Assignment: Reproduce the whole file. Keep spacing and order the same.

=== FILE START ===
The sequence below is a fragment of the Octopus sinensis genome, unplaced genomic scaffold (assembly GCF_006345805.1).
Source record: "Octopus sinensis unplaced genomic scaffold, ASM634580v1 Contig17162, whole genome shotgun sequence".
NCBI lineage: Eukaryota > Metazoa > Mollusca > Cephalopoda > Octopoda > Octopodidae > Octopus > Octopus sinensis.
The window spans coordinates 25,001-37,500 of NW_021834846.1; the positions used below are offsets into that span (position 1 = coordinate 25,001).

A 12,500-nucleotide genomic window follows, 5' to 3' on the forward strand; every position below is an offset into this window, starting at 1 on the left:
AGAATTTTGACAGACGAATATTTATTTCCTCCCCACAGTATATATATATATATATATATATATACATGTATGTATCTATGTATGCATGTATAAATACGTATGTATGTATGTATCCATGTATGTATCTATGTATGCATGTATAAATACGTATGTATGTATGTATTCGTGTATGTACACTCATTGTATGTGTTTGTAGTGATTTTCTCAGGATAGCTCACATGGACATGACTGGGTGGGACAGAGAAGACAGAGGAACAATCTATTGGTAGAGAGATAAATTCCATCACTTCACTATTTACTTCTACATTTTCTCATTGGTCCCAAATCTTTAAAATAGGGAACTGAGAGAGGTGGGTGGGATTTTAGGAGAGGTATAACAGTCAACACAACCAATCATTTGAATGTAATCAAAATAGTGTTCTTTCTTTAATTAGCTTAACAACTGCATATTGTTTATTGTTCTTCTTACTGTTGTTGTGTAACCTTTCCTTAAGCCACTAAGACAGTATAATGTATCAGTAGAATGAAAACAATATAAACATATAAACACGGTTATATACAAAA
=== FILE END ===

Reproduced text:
The sequence below is a fragment of the Octopus sinensis genome, unplaced genomic scaffold (assembly GCF_006345805.1).
Source record: "Octopus sinensis unplaced genomic scaffold, ASM634580v1 Contig17162, whole genome shotgun sequence".
NCBI lineage: Eukaryota > Metazoa > Mollusca > Cephalopoda > Octopoda > Octopodidae > Octopus > Octopus sinensis.
The window spans coordinates 25,001-37,500 of NW_021834846.1; the positions used below are offsets into that span (position 1 = coordinate 25,001).

A 12,500-nucleotide genomic window follows, 5' to 3' on the forward strand; every position below is an offset into this window, starting at 1 on the left:
AGAATTTTGACAGACGAATATTTATTTCCTCCCCACAGTATATATATATATATATATATATATACATGTATGTATCTATGTATGCATGTATAAATACGTATGTATGTATGTATCCATGTATGTATCTATGTATGCATGTATAAATACGTATGTATGTATGTATTCGTGTATGTACACTCATTGTATGTGTTTGTAGTGATTTTCTCAGGATAGCTCACATGGACATGACTGGGTGGGACAGAGAAGACAGAGGAACAATCTATTGGTAGAGAGATAAATTCCATCACTTCACTATTTACTTCTACATTTTCTCATTGGTCCCAAATCTTTAAAATAGGGAACTGAGAGAGGTGGGTGGGATTTTAGGAGAGGTATAACAGTCAACACAACCAATCATTTGAATGTAATCAAAATAGTGTTCTTTCTTTAATTAGCTTAACAACTGCATATTGTTTATTGTTCTTCTTACTGTTGTTGTGTAACCTTTCCTTAAGCCACTAAGACAGTATAATGTATCAGTAGAATGAAAACAATATAAACATATAAACACGGTTATATACAAAA